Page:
I know this won’t be popular, but all this anti-TSA rhetoric is getting tiring. Yes, on occasion, an agent might do something outside of procedure, and a complaint should be made, they should be investigated and if necessary, disciplined or fired. But 14 million people fly through US airports weekly, and we hear about maybe 1 or 2 supposed abuses every week or so, mostly because they’re the exceptions. And then everyone starts blogging and posting about what happened with only the complaint of the passenger to go on, assuming that there’s no other viewpoint to the story.
Sometimes, with the random selection process for screening, that pointer happens to point to a 6 year old kid or an elderly person in a wheelchair, or, like the latest one everyone’s going on about, a pregnant first grade teacher – who maybe, just maybe, opted out of the electronic screening as many pregnant women do because of concerns about “radiation” (which are completely unfounded as well) and then didn’t want to get searched either (in fact, she admits in her now widely circulated letter that she tried to refuse a pat-down and kept demanding to be allowed to go to her flight without being searched, to which everyone is going “aww, let the lady go, she’s a pregnant schoolteacher” – like anyone in line or in the TSA would have known that – it’s “Monday morning quarterbacking” at its worst). Who knows? But taking her at her word without any other input is just dumb. Security experts the world over have noted the rise in the use of prosthetic pregnancy devices that make a woman appear to be pregnant but hide explosives in terrorist attacks.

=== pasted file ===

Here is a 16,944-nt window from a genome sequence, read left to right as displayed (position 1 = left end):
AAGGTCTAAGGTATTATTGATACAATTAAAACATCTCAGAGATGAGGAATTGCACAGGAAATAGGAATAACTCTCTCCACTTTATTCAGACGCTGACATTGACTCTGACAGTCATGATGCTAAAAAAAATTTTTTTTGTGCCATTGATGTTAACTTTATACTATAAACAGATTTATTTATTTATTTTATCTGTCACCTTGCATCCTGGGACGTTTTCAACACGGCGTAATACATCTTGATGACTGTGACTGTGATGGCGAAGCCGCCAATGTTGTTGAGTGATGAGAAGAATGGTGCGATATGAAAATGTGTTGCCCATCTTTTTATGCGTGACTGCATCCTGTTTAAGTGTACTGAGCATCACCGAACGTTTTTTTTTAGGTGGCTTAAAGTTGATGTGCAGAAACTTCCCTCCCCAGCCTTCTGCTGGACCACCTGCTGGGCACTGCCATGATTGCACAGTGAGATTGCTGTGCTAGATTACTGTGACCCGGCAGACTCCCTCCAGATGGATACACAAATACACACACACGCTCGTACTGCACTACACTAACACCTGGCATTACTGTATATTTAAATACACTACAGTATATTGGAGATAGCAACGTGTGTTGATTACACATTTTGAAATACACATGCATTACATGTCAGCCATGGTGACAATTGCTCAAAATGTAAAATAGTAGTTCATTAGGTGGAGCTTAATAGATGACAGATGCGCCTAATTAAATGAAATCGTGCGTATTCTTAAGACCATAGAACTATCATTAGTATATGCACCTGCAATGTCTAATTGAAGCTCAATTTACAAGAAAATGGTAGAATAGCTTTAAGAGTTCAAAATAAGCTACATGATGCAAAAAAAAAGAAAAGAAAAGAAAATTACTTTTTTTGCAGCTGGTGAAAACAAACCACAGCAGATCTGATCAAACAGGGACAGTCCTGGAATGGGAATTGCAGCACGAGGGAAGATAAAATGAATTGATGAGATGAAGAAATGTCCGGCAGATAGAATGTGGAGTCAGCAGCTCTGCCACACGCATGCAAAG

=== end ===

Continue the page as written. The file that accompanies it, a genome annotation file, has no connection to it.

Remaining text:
I have yet to have a negative experience with an agent, nor see anyone harassing a passenger, nor even know anyone who has been harassed. The only incident I’ve witnessed was a woman who refused to remove her shoes, jacket, or any of her metal jewelry or watch because she didn’t trust that she’d get them back when they passed through the scanner, and then got abusive when a female officer offered to do a pat-down search, in private if she wished. Bluntly, I wouldn’t want her passed through.
Last week TSA agents found 18 concealed firearms, 5 cases of other prohibited items concealed in carryon baggage, and 9 people traveling on false identification papers – all in cases where the people tried to get around the automated scanning process and get on a plane without being searched. That says something to me about the worthwhile nature of the security process, particularly the concealed guns.
Perhaps it’s my having been present in NYC during the 9/11 attacks, dealing with losing friends and colleagues, and living with the aftermath, but for me, flying is a privilege, not a right, and personally I have no problem with extra security measures if it might just save my or someone else’s life.